File this observation under "ironic," but ever since reality series became a dominant force, TV has been getting more and more unreal.
What a bizarre year 2009 was, no? As if to compensate for the recent loss of Adrian Monk, the medium itself became obsessive-compulsive.
The small screen was completely consumed with the death of Michael Jackson, the Tiger Woods scandal, the OctoMom, the boy in the Mylar balloon, and the uninvited guests at the White House. (The last two events, it bears mentioning, were arranged by people desperate to get on reality shows.)
Unemployment is running rampant, health-care reform has moved with the speed of a glacier, Afghanistan is turning into a quagmire, yet the tube was fixated on an extravagantly eccentric pop star who hadn't topped the charts humously in 14 years.
Down the tubes. Granted, television's primary function is to distract us, but it didn't do a very good job of that in 2009.
Remember Voyage to the Bottom of the Sea with Richard Basehart? (For those who don't remember, it was a series back in the '60s about an atomic submarine). NBC is determined to sink lower than the sub.
The network canceled two of the few good shows it had, Life and Southland, and stuck its best series, Friday Night Lights, in limbo. Then it turned over more than 20 percent of its prime-time schedule to Jay Leno. Say good night, Gracie.
Once Sunday Night Football wraps up its season next week, you might as well deprogram NBC from your channel array.
He said it. The network did have one dubious distinction: providing the on-air quote of the year. It was uttered on, of all places, I'm a Celebrity . . . Get Me Out of Here, courtesy of Spencer Pratt, who with Heidi Montag is half of America's most noxious couple, Speidi. "I am a super celebrity," he boasted. "My wife is a super celebrity. We're the most famous people in the world!"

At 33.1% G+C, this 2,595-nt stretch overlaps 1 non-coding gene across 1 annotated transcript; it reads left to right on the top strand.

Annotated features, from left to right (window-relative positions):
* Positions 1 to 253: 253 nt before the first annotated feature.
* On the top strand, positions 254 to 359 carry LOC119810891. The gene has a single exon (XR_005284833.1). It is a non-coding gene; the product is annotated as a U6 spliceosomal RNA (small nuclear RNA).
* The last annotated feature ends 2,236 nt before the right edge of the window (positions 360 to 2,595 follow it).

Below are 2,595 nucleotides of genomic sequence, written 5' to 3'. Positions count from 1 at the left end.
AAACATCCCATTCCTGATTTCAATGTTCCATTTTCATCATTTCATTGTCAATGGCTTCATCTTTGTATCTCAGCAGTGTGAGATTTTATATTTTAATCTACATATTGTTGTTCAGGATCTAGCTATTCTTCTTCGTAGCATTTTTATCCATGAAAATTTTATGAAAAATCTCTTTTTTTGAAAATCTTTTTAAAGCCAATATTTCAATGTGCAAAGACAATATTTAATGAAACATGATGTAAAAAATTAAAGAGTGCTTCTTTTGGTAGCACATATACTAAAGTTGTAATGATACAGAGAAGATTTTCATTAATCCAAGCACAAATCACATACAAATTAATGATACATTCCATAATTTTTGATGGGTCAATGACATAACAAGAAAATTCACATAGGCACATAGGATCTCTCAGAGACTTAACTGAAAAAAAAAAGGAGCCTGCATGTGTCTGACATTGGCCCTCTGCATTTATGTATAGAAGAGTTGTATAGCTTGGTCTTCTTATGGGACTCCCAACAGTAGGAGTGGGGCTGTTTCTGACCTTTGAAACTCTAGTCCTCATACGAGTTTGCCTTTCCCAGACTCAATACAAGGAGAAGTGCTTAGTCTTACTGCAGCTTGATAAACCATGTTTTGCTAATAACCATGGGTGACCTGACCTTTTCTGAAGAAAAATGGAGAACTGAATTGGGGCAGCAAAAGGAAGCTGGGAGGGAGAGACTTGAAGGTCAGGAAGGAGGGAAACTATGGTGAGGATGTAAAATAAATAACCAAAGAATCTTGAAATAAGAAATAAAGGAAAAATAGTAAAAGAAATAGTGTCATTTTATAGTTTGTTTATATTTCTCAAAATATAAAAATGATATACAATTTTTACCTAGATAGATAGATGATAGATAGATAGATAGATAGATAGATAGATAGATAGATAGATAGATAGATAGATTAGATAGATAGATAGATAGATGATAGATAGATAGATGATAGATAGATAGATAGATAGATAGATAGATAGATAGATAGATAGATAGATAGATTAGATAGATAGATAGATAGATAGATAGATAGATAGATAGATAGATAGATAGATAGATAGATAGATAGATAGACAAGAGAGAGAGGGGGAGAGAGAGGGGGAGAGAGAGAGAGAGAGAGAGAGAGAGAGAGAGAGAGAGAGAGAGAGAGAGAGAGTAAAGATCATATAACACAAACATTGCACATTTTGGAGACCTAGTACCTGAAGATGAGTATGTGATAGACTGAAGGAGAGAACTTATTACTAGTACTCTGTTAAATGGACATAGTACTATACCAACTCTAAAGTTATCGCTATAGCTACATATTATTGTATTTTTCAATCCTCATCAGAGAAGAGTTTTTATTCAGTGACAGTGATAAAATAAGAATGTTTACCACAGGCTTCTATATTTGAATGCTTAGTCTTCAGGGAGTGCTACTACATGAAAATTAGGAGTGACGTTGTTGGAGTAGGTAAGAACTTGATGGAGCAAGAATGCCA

Somebody get those two a reality show. Stat! Oh, that's right - it was The Hills that foisted them on an unsuspecting public in the first place.
The rise and fall. Speaking of reality-show spouses, the Gosselins blew up like a supernova and then blew away. Jon & Kate Plus 8 set viewer records for TLC and was canceled, all in the same season.
Who knows? Maybe Cara and Mady will get their own show.
No love in the afternoon. CBS became the Grim Reaper of soaps, first pulling the plug on Guiding Light and then announcing that As the World Turns would cease to exist in September. What are we supposed to do without Springfield and Oakdale? They were the Jupiter and Mars of the daytime sky. Reva and Josh were the most famous people in the world!
The natives are restless. You know it's a strange year when Garden Staters are producing most of the buzz on TV. But how dull would things have been without The Real Housewives of New Jersey and Jersey Shore? I hear Speidi is (are?) thinking of moving to Trenton.
It was a little pitchy, dawg. At least TV's No. 1 show, American Idol, had an eventful year, adding one judge, the bland Kara DioGuardi, and cashiering another, colorful space case Paula Abdul.
Paula and the show parted ways over contract negotiations. Apparently, she had gotten tired of being paid in Hello Kitty stickers.
The winner of the singing contest's eighth season was pretty boy Kris Allen. No sooner were the results announced than Allen vanished from sight so thoroughly that Anthony LaPaglia couldn't find him.